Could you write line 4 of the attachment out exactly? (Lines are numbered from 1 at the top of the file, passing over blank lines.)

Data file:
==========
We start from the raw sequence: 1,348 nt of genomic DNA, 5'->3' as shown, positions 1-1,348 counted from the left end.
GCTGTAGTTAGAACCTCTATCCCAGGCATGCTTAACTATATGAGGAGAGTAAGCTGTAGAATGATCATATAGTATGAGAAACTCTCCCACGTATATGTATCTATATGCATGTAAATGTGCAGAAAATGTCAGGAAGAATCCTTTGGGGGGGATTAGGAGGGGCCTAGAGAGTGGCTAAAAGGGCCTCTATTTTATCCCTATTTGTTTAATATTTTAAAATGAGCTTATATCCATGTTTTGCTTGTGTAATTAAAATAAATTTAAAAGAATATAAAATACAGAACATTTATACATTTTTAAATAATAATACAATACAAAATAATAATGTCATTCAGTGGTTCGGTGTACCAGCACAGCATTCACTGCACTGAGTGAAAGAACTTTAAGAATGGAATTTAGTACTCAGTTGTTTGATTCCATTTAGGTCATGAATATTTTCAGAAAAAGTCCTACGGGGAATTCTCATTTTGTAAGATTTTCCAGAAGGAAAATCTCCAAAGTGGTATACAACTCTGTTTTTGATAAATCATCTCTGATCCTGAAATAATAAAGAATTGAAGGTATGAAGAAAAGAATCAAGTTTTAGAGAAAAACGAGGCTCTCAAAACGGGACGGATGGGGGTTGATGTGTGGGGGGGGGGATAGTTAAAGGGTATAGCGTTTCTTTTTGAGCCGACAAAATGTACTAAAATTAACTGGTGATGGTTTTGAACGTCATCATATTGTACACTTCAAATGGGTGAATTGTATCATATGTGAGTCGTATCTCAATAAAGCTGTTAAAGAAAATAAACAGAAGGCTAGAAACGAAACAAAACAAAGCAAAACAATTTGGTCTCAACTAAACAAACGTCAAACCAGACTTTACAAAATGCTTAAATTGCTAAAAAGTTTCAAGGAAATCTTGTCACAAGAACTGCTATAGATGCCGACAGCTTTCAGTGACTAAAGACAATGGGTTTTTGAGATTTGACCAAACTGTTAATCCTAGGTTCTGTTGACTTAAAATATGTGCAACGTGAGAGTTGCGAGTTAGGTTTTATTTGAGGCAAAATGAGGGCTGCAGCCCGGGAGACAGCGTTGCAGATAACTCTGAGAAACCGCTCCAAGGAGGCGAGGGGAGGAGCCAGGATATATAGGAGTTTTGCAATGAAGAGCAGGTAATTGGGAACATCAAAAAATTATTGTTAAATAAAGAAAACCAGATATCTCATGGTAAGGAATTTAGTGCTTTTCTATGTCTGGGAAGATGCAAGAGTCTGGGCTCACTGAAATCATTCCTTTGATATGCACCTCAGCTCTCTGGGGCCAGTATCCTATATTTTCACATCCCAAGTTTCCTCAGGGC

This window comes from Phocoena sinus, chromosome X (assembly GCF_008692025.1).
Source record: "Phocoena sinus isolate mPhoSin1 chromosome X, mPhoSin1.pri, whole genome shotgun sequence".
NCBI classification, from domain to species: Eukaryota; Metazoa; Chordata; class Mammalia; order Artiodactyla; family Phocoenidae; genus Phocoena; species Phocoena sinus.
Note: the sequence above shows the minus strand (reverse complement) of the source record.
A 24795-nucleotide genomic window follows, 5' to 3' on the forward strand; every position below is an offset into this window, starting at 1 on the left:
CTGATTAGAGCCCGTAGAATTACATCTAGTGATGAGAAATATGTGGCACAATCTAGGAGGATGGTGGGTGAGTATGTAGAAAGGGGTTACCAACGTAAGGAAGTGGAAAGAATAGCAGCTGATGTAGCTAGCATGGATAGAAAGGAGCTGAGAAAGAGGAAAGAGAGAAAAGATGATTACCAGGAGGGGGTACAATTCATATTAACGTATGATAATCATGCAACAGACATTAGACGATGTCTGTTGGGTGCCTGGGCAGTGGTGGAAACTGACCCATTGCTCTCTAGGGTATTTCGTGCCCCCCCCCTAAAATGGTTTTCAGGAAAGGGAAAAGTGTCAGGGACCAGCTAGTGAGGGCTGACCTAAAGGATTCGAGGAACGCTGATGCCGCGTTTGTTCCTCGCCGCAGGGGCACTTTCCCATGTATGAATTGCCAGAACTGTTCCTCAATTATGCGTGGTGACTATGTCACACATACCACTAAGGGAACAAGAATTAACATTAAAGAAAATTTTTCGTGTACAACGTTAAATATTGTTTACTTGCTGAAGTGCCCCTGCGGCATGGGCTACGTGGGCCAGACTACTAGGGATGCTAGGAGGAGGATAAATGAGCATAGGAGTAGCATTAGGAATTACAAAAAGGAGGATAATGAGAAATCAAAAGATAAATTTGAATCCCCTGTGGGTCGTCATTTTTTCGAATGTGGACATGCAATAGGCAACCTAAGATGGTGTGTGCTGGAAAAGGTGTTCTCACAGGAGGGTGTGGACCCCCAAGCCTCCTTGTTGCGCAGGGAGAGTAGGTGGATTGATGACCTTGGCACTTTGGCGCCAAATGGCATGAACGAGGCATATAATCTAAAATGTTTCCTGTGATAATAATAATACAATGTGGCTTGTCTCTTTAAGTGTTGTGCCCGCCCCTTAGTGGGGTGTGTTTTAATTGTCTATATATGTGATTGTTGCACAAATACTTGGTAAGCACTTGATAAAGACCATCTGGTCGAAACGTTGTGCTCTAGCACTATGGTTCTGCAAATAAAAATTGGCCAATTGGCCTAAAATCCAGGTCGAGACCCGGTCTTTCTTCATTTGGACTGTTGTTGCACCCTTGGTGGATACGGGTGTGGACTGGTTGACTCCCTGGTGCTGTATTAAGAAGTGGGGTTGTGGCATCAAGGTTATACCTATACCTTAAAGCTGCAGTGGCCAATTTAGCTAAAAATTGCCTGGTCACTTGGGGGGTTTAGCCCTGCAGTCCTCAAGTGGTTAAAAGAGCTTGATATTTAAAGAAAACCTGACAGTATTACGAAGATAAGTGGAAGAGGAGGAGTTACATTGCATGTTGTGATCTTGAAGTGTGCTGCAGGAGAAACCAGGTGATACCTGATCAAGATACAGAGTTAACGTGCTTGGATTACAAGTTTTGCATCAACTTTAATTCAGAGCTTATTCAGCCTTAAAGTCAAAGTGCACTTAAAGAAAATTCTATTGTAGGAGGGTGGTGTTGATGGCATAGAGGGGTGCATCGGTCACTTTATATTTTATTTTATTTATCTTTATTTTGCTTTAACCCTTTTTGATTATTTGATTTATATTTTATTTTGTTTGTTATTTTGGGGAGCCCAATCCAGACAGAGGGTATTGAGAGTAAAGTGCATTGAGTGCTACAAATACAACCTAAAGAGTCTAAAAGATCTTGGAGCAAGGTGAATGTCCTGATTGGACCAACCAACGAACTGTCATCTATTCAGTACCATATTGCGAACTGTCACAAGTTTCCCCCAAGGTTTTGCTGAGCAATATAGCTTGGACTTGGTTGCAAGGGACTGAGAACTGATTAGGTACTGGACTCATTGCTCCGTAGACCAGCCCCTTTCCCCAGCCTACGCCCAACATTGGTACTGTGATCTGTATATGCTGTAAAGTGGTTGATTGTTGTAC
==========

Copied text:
Source record: "Phocoena sinus isolate mPhoSin1 chromosome X, mPhoSin1.pri, whole genome shotgun sequence".